In 1909, Principal Charlebois, of the Duck Lake/St. Michael's Residential School received permission to send students from the school to work in the homes of local white families. The students were supposed to be well treated and not over worked with their wages being saved by the school. In practice, only girls were sent into service. The Department hoped that these girls would be married to "reliable ex-pupils or other Indians on the Reserve." No money was given to the school in receipt of the girls' labor. The parents complained about the situation as they were sending their children to be educated, not to work for white people. As a result of these complaints and at the behest of the Duck Lake Indian Agent, the program was discontinued by the Department.
The Indian Residential School system only marginally pursued goals of educating Indigenous children. This is demonstrated by the average workday being divided into two portions, one half of which was for book learning and religious instruction, and the other half for manual/domestic labor on the school grounds. With this structuring of the school/workday, it was not possible for Indigenous children to achieve the same level of education as their non-Indigenous counterparts. Thus, they were not being prepared to be equal competitors in the workforce. Rather, the structure of their training provides strong evidence that they were being prepared to enter the workforce as manual laborers and domestic servants, thus perpetuating their lower socioeconomic status and preventing socioeconomic advancement. The work program at St. Michael’s Indian Residential School was a logical extension of the racist logic that Indigenous peoples were inherently intellectually inferior to the non-Indigenous population, and thus unlikely to or incapable of aspiring to jobs with professional designations such as doctor, lawyer, clergy, etc. The fact that the work program was only implemented with Indigenous female students is suggestive of gender targeting, as these female students would have been socialized, according to the pre-suffragette Victorian Christian morals of the era, to be submissive and docile. It is also likely, in keeping with the overall ethos of the residential school system, that they would have been socialized to demonstrate an attitude of thankfulness and gratitude for the opportunities granted to them by the school system and white society in providing education and work experience. As such, Indigenous people, particularly Indigenous girls and women were perceived as being highly undeserving of autonomy, either social or political. The staff at St. Michaels and the white employers, therefore, sought to exploit the voicelessness and vulnerability of these girls by appropriating them for domestic slave labor.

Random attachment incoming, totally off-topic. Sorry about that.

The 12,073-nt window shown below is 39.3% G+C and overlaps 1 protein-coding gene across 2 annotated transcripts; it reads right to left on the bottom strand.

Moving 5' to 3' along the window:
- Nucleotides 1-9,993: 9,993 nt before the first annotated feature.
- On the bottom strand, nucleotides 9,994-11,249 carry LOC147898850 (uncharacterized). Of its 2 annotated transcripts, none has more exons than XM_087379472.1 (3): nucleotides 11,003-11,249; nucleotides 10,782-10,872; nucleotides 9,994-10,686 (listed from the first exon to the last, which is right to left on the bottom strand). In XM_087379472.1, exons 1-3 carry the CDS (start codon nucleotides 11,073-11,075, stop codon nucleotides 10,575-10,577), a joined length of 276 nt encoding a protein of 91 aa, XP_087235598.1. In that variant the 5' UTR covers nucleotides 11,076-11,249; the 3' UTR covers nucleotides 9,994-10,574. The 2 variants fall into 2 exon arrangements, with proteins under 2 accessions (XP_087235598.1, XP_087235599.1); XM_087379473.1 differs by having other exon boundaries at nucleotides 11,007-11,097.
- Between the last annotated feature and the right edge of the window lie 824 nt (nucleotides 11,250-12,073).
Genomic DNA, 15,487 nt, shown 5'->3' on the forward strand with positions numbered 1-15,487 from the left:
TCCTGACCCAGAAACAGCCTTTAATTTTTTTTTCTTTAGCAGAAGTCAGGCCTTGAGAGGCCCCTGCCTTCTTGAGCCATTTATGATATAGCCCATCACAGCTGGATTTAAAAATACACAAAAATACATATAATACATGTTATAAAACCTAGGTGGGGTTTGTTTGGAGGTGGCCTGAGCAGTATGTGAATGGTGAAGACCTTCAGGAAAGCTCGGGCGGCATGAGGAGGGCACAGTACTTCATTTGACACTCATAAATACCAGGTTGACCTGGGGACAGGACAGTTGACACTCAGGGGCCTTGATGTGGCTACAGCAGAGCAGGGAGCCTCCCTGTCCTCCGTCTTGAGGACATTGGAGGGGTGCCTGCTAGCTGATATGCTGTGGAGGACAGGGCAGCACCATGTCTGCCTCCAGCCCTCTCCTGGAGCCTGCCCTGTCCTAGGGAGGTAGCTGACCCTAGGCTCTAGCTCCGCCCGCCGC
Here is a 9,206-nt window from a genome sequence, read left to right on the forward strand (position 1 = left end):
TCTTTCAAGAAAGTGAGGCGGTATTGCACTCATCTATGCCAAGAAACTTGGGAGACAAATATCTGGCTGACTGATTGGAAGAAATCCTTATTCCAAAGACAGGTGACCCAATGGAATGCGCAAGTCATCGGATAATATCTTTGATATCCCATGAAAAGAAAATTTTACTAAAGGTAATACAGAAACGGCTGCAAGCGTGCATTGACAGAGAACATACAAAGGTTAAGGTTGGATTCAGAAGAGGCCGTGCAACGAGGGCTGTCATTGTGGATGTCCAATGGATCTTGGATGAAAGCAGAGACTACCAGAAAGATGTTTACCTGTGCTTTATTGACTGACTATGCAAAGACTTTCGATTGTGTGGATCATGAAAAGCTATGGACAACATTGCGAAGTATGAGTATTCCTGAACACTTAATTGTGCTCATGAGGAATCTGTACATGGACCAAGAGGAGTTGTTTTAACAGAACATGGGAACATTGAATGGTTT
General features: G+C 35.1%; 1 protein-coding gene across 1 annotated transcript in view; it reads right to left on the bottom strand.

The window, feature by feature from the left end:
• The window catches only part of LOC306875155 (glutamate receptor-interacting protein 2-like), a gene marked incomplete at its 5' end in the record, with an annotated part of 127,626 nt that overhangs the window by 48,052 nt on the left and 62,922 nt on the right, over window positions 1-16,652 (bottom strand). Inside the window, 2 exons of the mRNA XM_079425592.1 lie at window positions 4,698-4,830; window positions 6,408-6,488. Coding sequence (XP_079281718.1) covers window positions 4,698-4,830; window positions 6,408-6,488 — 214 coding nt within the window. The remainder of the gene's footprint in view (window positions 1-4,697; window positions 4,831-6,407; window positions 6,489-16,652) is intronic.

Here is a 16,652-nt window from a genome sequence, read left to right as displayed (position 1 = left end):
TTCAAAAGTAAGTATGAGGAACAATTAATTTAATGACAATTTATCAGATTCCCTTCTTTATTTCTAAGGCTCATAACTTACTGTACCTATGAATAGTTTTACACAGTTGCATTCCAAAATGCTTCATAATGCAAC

Rural or Urban